Tips for safe vaccine administration and patient care

Tips for safe vaccine administration and patient care

Follow these guidelines for vaccinating pets and watching for adverse effects.
source-image
Jun 01, 2010

Vaccine administration
The vaccine administration site should be relatively clean to minimize the introduction of bacteria during vaccination. Always follow current vaccination site recommendations as outlined in the 2006 American Animal Hospital Association (AAHA) Canine Vaccine Guidelines and the 2006 American Association of Feline Practitioners (AAFP) Feline Vaccination Guidelines. To safely administer vaccinations, proper and appropriate restraint of the patient is necessary. For example, if someone accidentally receives a needle stick when a bovine brucellosis vaccine is being administered, medical attention is required since the brucellosis vaccine is live and the disease is considered zoonotic.

It is especially important to administer a vaccine by its intended route. Significant disease can be caused when vaccines are incorrectly administered. An intranasal canine Bordetella bronchiseptica vaccine given subcutaneously can result in local inflammatory reactions, abscess formation, liver failure, and death. The modified-live subcutaneous feline FVRCP is a temperature-sensitive vaccine that relies on administration at core body temperature. When administered oronasally, significant upper respiratory infection can result. This most commonly happens when vaccine is spilled on the cat's fur, and the cat licks up the spilled vaccine. Spilled vaccine can be cleaned off the fur with alcohol; use dilute bleach for spills in the environment. If a vaccine is administered incorrectly, it is advisable to contact the manufacturer and begin supportive treatment, if warranted.

Patient safety
When developing vaccination protocols for your geographic area, keep in mind that the veterinarian will need to evaluate patient needs on an individual basis. There is not a one-size-fits-all vaccine protocol. An apartment-dwelling dog does not face the same risk factors as a working field trail dog. To clarify usage, vaccines have been broken up into two groups called core and noncore. Core vaccines, some of which are required by law, protect against diseases that have public health significance, are highly infectious, and pose risk of severe disease. These vaccines are considered high-benefit and low-risk to the patient population. Administration of noncore vaccines should be based on the risk associated with vaccine administration vs. the individual's risk of contracting the disease. The core vaccines recommended in the 2006 AAHA Canine Vaccine Guidelines and the 2006 AAFP Feline Vaccination Guidelines are:

    Dogs
  • rabies (killed vaccine; administered according to local legal statutes)
  • canine parvovirus (CPV or CPV-2), canine adenovirus-2 (CAV-2)
  • canine distemper (CDV; modified live or recombinant vaccine)]
    Cats
  • rabies (killed or recombinant vaccine; administered according to local legal statutes)
  • panleukopenia virus (FPV)/feline herpesvirus-1
  • feline calicivirus (FHV-1/FCV)

Individual situations may necessitate an altered vaccination protocol. Recent exposure to disease, illness, convalescent illness, fever, local reaction from prior vaccine, medical therapy, age, pregnancy, and whelping are all valid reasons to modify or postpone a planned vaccination. The administration of some modified-live virus vaccines can infect young puppies and kittens (less than 4 to 5 weeks of age), causing development of the disease and death. Vaccinating pregnant females with modified-live virus vaccines can lead to birth defects or abortions. The immune system of any compromised pet will be unable to mount an appropriate immune response to the administered vaccine.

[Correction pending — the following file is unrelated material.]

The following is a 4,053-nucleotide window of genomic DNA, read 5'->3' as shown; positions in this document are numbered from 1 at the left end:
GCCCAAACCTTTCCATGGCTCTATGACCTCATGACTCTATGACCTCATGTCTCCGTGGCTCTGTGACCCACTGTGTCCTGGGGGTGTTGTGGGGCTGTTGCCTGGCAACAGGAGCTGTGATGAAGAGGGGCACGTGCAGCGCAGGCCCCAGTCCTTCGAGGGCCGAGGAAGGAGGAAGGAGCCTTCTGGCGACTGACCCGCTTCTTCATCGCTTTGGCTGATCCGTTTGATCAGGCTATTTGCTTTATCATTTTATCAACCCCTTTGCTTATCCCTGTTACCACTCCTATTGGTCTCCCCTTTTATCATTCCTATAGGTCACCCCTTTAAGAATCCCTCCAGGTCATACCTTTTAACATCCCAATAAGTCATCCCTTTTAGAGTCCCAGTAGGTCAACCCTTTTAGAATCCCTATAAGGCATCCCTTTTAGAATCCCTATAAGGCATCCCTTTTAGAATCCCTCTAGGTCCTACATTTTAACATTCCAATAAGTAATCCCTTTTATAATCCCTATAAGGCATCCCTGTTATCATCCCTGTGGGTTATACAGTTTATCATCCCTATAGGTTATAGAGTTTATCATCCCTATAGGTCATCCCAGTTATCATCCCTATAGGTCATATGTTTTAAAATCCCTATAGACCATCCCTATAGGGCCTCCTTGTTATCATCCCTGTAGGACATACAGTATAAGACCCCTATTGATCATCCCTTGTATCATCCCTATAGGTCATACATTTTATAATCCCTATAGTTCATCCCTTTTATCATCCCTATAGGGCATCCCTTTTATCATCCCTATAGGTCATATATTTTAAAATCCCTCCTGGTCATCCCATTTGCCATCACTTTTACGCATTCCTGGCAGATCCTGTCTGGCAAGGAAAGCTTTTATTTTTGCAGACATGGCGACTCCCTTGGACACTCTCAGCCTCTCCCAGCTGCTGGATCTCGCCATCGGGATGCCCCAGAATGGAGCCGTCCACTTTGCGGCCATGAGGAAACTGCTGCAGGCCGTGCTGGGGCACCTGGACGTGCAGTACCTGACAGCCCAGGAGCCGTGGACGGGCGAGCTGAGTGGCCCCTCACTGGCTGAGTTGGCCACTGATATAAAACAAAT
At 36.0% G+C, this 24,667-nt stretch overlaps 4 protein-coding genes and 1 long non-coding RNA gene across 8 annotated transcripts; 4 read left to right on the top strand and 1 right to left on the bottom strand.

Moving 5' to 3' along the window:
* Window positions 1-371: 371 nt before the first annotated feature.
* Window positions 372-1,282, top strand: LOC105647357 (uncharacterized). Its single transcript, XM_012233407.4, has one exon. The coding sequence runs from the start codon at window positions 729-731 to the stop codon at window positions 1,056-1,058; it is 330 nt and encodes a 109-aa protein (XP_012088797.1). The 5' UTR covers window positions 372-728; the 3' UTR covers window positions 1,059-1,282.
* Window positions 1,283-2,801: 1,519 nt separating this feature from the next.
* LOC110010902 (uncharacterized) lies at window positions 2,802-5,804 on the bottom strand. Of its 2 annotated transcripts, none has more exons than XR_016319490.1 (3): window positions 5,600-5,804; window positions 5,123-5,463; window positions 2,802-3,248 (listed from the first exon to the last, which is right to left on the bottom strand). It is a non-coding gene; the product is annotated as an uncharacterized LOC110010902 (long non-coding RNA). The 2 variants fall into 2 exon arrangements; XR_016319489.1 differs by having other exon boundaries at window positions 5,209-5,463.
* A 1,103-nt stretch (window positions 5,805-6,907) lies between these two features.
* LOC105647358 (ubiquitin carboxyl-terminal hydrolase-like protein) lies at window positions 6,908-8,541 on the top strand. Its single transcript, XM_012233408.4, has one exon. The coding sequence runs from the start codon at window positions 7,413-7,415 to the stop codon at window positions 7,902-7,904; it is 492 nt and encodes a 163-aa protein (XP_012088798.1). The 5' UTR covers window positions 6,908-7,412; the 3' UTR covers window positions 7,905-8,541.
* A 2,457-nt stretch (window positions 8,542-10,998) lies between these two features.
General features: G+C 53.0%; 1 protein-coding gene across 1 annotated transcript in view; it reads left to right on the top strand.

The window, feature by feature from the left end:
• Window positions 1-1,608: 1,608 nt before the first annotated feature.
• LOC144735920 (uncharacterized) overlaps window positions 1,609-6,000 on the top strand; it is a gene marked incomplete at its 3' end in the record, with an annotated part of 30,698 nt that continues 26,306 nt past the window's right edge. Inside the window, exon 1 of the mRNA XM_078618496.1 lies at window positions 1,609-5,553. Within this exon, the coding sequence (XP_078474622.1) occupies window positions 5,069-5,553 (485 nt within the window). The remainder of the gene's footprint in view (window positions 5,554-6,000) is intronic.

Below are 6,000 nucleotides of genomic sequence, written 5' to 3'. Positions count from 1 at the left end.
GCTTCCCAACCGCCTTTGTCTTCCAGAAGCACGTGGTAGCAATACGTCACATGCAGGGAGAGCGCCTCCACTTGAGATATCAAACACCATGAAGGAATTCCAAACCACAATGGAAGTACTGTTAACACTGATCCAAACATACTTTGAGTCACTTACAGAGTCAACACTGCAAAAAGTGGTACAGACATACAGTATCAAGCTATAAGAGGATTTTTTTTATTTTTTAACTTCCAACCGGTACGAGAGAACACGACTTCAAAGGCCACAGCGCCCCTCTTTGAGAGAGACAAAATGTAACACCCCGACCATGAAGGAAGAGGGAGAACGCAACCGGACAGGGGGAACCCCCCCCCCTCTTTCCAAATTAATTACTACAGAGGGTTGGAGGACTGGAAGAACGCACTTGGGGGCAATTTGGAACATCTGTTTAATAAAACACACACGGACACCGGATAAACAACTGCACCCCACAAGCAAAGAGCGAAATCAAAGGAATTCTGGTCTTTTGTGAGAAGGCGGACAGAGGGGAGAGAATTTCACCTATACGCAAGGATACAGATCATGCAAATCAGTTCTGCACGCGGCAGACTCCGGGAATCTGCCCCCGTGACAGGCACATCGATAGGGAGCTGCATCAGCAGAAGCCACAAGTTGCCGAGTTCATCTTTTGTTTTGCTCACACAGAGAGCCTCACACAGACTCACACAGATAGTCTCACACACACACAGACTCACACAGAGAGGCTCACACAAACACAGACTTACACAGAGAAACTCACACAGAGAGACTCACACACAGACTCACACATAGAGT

Adverse reactions
Possible adverse events of vaccination include mild reactions such as local inflammation, swelling, pain, irritation, hair loss, abscess formation, or simply a failure to immunize. More severe reactions include anaphylaxis, immunosuppression, autoimmune disorders, transient infections, the development of long-term carrier states, and local development of tumors. After vaccination, patients commonly experience mild fever, decreased appetite, or lethargy lasting one or two days. Rare vaccine-related outcomes include hypertrophic osteodystrophy and juvenile cellulitis associated with the modified-live virus distemper vaccine in Weimaraners and vaccine-associated sarcomas in cats (see "Vaccine-related sarcomas").

Anaphylaxis is a rare, life-threatening, immediate allergic reaction to something ingested or injected that can result in shock, respiratory and cardiac failure, coma, and death. An anaphylactic reaction to a vaccine usually occurs within minutes to hours of the vaccination. It may be characterized by the sudden onset of diarrhea, vomiting, seizures, facial swelling, hives, and signs of shock such as pale mucous membranes, prolonged capillary refill time, tachycardia, and hypotension. Treatment of anaphylaxis may include administration of an antihistamine, corticosteroid, and epinephrine; IV fluid therapy; and continued monitoring and observation.

If a pet has any type of vaccine reaction, make sure to record this in the medical record so that certain vaccines are no longer administered in the future or preventive measures can be taken. The American Veterinary Medical Association (AVMA) encourages the reporting of any adverse events to the vaccine manufacturer and the U.S. Department of Agriculture's Center for Veterinary Biologics (CVB). This will aid in the monitoring and recognition of trends in the adverse effects of vaccination.